Family Throw Gender Reveal Party For Their Eight-Year-Old Trans Daughter
| Last updated
Featured Image Credit: Caters
Six-year-old Ella Scott told her parents that she didn't feel like a boy.
Two years later, her family brilliantly decided to throw a gender reveal party.
Initially her mum Nikki, 38, and dad Graham, 39, were unsure if, at such a young age, Ella was just going through a phase.
However, at the age of eight, they thought it was the best time to embrace their daughter's trans identity.
Nikki said: "With Ella it’s like she always knew but we just didn’t.
"We always knew she was a little different when she was little, as she was always friends with girls and played with Frozen toys.
"I have two other children, Ella’s brothers, two cisgender boys who play rough but Ella never wanted to join in.
"At age six she wanted to start wearing girls clothes like skirts and dresses.
"I must admit with Ella being our first child and that being all we knew, I thought it might just be a phase. One Halloween we decided to let Ella pick her own costume and she wanted to be a cat so she wore a skirt and cat ears.
"Neither of us knew what the right thing to do was so we showed Ella books of trans people because she didn’t have the words to say it.
"Eventually, she did. She said, 'I’m not a boy, I don’t feel like this inside.'"
At first, Nikki and Graham weren't sure as to how to process their daughter's feelings.
"We were so confused," Nikki admitted, "asking ourselves if she was too young and were we doing the right thing.
"We wanted to ensure what we were doing wasn’t harmful or damaging.
"We arranged a consultation with a psychologist from our local child mental health centre, Reach Out Centre for Kids, and they ensured we were doing the right thing.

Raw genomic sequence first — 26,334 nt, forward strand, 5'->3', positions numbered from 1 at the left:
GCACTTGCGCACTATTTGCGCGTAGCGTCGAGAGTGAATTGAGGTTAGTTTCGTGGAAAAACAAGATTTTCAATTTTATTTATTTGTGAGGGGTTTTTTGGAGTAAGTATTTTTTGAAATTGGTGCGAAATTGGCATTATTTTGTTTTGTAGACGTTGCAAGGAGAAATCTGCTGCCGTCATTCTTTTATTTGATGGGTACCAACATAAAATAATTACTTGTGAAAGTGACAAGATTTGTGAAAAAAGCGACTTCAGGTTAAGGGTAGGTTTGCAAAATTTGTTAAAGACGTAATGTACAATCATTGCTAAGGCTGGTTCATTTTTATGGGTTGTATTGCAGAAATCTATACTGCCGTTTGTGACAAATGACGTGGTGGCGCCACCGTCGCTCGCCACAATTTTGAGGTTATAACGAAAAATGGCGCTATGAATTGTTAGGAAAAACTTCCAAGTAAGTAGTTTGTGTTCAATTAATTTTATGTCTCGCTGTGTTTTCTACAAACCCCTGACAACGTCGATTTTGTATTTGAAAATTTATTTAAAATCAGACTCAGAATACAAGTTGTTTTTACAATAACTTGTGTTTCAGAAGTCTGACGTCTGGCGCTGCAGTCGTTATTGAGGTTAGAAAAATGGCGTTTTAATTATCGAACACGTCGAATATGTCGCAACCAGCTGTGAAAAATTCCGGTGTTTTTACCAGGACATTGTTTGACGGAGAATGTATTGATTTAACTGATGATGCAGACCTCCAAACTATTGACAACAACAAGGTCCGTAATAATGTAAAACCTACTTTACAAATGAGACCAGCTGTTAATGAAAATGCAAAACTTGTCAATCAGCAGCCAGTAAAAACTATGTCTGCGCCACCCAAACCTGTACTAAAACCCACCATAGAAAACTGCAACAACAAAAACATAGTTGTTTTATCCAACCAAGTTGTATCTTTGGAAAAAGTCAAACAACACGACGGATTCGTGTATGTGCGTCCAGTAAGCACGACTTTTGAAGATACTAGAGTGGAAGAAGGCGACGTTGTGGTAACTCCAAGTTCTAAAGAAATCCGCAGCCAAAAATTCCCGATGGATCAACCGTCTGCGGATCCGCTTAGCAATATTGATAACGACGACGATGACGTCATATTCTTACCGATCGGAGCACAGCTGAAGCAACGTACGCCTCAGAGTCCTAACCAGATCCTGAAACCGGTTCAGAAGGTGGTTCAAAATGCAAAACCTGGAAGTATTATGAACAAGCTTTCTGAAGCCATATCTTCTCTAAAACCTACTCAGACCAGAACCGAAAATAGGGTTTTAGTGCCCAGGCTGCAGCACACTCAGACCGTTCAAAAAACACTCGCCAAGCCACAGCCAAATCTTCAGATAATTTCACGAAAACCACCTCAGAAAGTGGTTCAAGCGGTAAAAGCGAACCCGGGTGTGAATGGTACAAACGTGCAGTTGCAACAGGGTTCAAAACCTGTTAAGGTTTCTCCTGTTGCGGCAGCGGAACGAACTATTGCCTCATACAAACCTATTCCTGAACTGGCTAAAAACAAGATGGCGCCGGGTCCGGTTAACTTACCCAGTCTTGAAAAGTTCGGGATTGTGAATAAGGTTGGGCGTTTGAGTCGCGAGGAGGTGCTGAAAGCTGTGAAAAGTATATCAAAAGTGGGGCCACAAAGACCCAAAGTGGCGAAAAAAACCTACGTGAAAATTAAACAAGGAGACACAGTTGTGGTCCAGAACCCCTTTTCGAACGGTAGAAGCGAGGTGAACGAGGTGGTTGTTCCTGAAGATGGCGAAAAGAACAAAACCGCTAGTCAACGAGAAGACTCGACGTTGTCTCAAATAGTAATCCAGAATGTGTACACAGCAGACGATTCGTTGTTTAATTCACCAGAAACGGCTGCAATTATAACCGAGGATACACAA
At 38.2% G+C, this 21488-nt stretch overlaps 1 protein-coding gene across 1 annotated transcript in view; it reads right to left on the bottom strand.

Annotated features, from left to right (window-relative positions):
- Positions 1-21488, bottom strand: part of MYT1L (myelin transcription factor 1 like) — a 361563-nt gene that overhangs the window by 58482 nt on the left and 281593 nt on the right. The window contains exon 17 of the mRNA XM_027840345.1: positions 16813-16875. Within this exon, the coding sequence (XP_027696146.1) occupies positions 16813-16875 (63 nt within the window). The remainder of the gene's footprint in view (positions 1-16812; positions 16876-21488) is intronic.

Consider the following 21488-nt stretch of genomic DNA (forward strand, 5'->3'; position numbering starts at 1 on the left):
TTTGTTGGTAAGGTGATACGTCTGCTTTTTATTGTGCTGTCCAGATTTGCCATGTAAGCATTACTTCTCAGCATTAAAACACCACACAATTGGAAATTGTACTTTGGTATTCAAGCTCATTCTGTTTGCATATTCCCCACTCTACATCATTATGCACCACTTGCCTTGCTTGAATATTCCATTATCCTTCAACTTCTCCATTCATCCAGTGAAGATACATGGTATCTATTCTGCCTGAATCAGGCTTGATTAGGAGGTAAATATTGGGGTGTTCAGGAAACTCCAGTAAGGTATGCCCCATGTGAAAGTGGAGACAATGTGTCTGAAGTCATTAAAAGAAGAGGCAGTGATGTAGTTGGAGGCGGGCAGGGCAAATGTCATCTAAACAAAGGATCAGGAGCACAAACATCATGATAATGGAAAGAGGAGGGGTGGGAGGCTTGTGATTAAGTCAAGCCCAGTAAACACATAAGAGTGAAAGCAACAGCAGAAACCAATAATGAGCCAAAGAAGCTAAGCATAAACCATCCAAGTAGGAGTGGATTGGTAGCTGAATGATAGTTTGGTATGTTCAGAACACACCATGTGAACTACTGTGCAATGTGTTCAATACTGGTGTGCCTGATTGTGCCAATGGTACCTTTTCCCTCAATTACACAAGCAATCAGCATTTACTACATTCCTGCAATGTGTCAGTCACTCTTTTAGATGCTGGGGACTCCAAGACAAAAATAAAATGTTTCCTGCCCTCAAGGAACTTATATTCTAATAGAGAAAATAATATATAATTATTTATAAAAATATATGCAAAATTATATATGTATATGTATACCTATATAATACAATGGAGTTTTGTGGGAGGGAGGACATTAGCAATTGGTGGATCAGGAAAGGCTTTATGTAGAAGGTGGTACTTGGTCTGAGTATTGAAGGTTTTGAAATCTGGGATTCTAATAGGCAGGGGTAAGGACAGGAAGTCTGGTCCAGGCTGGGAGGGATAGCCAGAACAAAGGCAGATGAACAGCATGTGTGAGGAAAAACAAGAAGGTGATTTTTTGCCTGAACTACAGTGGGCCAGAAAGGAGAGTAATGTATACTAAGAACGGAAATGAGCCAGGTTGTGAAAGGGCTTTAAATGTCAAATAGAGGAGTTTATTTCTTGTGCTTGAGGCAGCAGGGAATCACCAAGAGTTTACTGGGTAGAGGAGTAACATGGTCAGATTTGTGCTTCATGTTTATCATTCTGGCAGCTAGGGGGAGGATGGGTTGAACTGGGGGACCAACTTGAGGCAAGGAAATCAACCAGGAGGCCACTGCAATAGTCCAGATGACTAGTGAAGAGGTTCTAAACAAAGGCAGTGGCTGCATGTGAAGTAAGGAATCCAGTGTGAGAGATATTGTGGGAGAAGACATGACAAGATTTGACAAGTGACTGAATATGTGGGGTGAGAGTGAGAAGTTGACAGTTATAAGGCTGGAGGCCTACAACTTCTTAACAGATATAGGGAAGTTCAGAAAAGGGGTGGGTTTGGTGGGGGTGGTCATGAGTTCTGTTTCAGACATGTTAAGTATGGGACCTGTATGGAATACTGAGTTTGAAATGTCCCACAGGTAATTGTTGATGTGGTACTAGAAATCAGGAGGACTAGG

"From here we let Ella take the lead. In grade one she started using she/her pronouns, eventually growing her hair longer and wearing girls’ clothing.
"Ella did get upset when her hair wasn’t growing fast but apart from that she is a very happy girl with an upbeat character and has been throughout her journey."
The mum said that Ella's family and friends have since been really supportive.
"Grade one was confusing as some peers were saying she wasn’t a girl," Nikki said. "However, we chose to move Ella and the rest of our kids.
"Ella’s new school was a perfect place for her to explore who herself further and her teachers have been so supportive too. She has a great group of friends around her as well.
"Family gave her the most supporting and loving reaction as expected when she came out.
"It’s her family, her home and that means her safe space."
Nikki has also set up a social media page to share Ella’s transition journey to inspire other parents who are going through a similar situation.
She said: "When she transitioned I found loads of resources for youths but not for kids. In most local clinics the rules are that you need to start puberty before you can get in and that means Ella wouldn’t qualify.
"I want parents to feel they have a safe space because we didn’t have anyone else us to help at the start of our journey.
"My page is to raise awareness of transgender kids and a supportive community for the parents."
If you have a story you want to tell, send it to UNILAD via [email protected]